Graduate Programs

Is Graduate Science Education at UNCP right for you?  See the descriptions of the Science Education programs below.  

Would you like a colorful program brochure or flyer?

The Biology Department offers the graduate programs, in cooperation with the Chemistry and Physics and Geology and Geography Departments, leading to a:

  1. A Master of Arts in Teaching (MAT degree: ITP-MAT program of study) or master’s in teaching are for those without a teaching license but do have an undergraduate degree in the area of licensure and who want practical, hands-on experience in teaching in a classroom and working with students directly. In the residency program, these students are currently the teacher on record as they pursue their MAT degree. The degree program is ideal for individuals who do not hold an undergraduate teaching degree and are seeking a career change and/or license to teach. In general, the MAT is a very practical degree that focuses on a specific subject or type of teaching you wish to pursue (i.e., math, biology, chemistry, physics, earth or environmental science, science, language arts, social studies, elementary, etc.). You are considered an initial teacher candidate (ITP) in this program. In graduate science education you can earn a MAT degree in middle science or in high school comprehensive science teaching. The MAT program is 30 credit hours and can be completed in 5 semesters or 1 ½ years of work. Six graduate credits is considered a full time student in this program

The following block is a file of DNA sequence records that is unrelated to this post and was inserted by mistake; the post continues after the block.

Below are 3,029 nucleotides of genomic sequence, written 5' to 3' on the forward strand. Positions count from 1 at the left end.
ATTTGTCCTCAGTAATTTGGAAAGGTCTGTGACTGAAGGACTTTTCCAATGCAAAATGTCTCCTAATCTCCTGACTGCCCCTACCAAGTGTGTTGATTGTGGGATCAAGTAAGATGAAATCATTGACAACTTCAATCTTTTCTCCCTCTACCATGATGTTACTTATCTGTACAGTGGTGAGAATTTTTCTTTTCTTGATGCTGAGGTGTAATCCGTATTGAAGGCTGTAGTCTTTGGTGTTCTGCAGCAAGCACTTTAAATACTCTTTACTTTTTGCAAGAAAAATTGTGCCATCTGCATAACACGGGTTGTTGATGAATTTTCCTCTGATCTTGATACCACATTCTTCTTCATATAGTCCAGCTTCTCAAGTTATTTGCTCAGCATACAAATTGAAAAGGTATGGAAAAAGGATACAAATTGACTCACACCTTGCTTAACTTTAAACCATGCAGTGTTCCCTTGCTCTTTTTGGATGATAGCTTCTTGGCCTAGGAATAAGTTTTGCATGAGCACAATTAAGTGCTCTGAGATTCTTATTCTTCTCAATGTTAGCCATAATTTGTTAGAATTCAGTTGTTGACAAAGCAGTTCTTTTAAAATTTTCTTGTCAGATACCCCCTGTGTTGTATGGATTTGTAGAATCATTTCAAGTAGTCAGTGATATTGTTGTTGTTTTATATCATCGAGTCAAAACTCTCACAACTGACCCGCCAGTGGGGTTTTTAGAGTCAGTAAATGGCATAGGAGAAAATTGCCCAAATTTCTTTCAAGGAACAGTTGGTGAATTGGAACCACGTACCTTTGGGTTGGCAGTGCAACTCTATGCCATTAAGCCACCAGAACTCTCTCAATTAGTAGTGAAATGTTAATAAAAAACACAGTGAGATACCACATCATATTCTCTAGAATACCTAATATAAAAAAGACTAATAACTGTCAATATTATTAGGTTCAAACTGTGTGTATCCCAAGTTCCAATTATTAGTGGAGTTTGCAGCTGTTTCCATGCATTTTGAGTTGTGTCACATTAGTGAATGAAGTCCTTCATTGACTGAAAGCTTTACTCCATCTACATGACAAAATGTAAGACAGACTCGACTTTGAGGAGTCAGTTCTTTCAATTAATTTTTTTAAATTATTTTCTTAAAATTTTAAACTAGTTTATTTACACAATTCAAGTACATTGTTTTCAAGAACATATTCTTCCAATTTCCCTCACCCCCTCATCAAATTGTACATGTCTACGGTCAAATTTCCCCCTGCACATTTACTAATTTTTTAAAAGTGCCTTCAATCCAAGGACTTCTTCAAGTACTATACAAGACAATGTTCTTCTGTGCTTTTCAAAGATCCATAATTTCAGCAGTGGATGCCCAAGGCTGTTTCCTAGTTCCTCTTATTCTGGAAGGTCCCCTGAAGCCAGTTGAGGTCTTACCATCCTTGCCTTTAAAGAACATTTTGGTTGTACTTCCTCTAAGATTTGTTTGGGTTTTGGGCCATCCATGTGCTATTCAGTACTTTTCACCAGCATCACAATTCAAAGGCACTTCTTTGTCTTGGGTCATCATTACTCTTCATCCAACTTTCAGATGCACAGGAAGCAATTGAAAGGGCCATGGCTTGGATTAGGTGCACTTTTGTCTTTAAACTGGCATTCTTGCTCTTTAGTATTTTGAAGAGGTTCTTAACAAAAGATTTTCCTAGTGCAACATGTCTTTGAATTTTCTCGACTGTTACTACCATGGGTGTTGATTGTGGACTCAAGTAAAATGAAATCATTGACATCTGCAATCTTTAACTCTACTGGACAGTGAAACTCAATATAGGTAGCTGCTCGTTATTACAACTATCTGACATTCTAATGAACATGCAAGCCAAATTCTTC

2. A Master of Science Education (M.Ed. degree: ADV-MA program of study) is for those who may begin in the classroom but with the possibility to move beyond the classroom eventually. This degree will earn you a M teaching license and you are considered an advanced teacher candidate in this program. If you’re thinking more broadly about your role in the education system perhaps to serve in leadership, curriculum design, community or college teaching, or another area, this degree will help prepare you. The coursework is more theoretical in nature, with less focus on practical skills and more emphasis on the critical evaluation of educational practices and on research. A Master’s degree is a good stepping-stone toward a doctoral and/or terminal degree should you want to pursue further advanced study. The M.Ed. program can be completed in two years and is 36 graduate credits in either middle school or high school comprehensive science teaching. Six graduate credits is considered a full time student in this program.
Dr. Rita Hagevik
Dr. Rita Hagevik

Need more information? Contact the Director of Graduate Programs in Science Education, Dr. Rita Hagevik at rita.hagevik@uncp.edu.

Apply today! Or for additional information and to apply, see the Graduate School at UNCP.